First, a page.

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Wasatch Front
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No, the Wasatch Front didn’t just have another earthquake. Here’s what we know.

University of Utah Seismograph layout of recent shakes along the Wasatch Front.

SALT LAKE CITY– Residents across the Wasatch Front reported feeling a shake and/or a boom on Tuesday, just before lunchtime. 

Utahns from Sandy to Layton felt something no one has been able to confirm yet. Was it an earthquake or aftershock? Routine military drills from Hill Air Force Base? An ammunition explosion? Something caused by the Utah National Guard? 

However, The University of Utah Seismograph Station confirms the shaking was not an earthquake and is consistent with a sonic boom.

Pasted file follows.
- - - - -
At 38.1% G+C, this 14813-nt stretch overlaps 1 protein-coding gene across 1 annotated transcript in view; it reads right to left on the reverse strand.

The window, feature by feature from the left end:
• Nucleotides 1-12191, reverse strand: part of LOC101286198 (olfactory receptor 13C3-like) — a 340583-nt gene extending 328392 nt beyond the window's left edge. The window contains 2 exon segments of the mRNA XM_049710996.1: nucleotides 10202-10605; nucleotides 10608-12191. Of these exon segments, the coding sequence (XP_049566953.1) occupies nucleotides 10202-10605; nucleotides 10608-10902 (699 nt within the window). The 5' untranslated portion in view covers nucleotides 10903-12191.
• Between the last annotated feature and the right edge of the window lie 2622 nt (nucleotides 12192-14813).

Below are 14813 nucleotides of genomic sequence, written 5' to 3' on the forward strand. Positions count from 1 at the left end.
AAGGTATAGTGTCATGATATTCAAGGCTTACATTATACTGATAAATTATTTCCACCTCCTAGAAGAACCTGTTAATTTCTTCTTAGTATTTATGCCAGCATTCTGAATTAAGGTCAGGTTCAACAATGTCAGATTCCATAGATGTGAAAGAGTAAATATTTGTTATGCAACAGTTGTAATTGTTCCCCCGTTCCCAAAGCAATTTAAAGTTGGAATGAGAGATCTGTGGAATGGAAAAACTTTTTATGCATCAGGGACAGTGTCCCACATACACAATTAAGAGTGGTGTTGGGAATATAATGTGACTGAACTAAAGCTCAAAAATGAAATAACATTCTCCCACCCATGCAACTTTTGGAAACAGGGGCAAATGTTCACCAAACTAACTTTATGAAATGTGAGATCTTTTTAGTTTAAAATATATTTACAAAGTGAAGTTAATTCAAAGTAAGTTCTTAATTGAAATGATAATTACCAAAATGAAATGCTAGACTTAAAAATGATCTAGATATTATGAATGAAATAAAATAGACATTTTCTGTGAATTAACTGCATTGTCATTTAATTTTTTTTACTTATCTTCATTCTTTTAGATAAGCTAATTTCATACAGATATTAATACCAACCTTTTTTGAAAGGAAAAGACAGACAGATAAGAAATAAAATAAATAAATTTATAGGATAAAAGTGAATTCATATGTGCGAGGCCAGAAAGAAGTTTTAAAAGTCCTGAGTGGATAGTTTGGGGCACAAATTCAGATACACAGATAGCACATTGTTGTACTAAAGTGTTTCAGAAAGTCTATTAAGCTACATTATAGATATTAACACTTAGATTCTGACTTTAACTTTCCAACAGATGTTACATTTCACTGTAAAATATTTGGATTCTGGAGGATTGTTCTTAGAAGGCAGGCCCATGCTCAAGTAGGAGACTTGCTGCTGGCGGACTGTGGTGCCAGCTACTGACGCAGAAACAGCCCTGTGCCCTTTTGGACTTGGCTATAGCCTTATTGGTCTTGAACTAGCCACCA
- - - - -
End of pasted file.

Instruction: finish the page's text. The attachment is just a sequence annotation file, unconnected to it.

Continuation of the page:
A sonic boom is created when shock waves from an object travel faster than the speed of sound. Sonic booms generate a great amount of sound energy, creating a sound similar to a loud boom, explosion or thunderclap to the human ear.   

And it turns out… Hill Air Force Base was probably the cause of the supposed sonic boom. The 388th Fighter Wing says the boom most likely occurred during ariel combat training on the range past the west side of Salt Lake City. 

The sonic boom was caused by pilots traveling at supersonic speeds, which is allowed in certain areas of the range’s airspace. 


 

Did you feel the shake?  

Related: See all of Utah’s quakes with our KSL Earthquake Tracker